Having been a journalist himself, Hammer writes about the industry with an experienced and cynical eye and I enjoyed the details about how Martin plans to tackle the assignment.  However while the PTSD backstory should give Martin some colour, it doesn’t really go anywhere – even when the details of what happened get revealed it’s thin gruel that doesn’t convince.  Equally, as the rest of the press pack descended on Riversend although I believed in the competitiveness between the journalists and Martin enjoying being the centre of attention, given the foreshadowing I was expecting more from his professional relationship with Defoe than what emerges on the page.  I also found it difficult to believe that Martin’s newspaper wouldn’t do a basic fact check on a criminal conviction before running with a story, which did throw me out of the novel.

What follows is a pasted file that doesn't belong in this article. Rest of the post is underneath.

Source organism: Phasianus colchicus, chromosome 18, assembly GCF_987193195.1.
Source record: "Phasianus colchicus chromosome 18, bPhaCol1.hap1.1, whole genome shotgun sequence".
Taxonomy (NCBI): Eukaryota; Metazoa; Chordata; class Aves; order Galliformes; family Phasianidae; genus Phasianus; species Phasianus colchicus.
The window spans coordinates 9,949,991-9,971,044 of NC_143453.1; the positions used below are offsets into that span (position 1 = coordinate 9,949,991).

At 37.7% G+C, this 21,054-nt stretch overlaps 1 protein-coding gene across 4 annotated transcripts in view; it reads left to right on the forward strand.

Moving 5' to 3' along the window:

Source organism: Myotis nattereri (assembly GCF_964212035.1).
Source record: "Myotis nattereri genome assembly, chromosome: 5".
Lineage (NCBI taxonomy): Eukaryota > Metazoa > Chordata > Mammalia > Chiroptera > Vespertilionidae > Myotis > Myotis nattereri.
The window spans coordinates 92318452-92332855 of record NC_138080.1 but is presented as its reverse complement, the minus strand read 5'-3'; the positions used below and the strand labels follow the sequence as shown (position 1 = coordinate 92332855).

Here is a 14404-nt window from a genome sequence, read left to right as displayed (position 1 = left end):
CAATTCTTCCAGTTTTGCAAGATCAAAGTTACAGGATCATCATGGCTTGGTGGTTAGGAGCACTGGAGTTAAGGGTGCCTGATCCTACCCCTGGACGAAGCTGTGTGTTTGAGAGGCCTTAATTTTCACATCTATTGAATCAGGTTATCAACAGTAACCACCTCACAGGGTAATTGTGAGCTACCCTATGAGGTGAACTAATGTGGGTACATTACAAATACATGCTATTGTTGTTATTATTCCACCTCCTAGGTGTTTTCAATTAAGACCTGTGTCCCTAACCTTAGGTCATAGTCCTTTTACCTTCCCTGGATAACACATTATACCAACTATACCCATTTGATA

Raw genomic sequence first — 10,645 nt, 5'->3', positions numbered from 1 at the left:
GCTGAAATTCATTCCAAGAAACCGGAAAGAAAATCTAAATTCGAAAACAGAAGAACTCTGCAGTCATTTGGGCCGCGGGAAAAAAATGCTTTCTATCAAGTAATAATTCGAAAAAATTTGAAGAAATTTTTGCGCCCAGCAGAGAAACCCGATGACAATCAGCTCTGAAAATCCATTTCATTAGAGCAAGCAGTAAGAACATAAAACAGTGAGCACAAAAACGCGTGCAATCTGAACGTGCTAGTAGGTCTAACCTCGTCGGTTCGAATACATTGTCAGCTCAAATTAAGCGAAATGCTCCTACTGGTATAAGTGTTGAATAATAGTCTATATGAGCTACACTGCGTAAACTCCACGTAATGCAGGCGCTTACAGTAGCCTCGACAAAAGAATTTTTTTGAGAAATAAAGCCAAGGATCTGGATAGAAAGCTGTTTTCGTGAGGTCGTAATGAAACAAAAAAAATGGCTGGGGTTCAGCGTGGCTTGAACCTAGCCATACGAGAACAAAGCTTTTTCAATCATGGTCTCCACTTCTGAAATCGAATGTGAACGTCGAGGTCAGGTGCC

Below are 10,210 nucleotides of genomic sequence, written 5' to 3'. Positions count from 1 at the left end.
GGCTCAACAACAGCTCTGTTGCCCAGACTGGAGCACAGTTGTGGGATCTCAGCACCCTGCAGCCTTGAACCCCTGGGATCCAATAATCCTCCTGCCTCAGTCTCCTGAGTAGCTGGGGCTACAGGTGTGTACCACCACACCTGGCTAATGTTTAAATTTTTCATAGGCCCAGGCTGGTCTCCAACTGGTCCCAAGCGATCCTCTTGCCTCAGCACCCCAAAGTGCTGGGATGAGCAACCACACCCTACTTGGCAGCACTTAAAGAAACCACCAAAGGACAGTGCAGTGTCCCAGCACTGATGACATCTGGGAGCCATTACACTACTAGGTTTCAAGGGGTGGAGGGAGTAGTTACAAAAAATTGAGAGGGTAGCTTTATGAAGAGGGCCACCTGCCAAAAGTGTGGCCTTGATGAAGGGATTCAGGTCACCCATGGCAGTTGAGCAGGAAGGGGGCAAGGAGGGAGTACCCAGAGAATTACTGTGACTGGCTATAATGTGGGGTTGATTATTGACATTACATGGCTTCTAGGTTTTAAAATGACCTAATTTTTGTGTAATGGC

As the point of view character, Martin is the best developed with his doubts about the ‘manliness’ of his profession and his future.  In contrast the supporting characters were, for me, pretty much sketches.  Mandy is very much a love interest, which I found a bit icky given there’s over 10 years difference between them.  Hammer tries to give Mandy a femme fatale quality, but it didn’t convince me and she is largely there to provide backstory for the plot and other characters.  Snouch is better drawn but if the intention is to make him an ambiguous character, then it failed for me because he’s not quite malign enough or helpful enough to convince.  Robbie is another character with a lot of potential but does not have enough page time to grow, which is a shame given revelations in the final quarter of the book.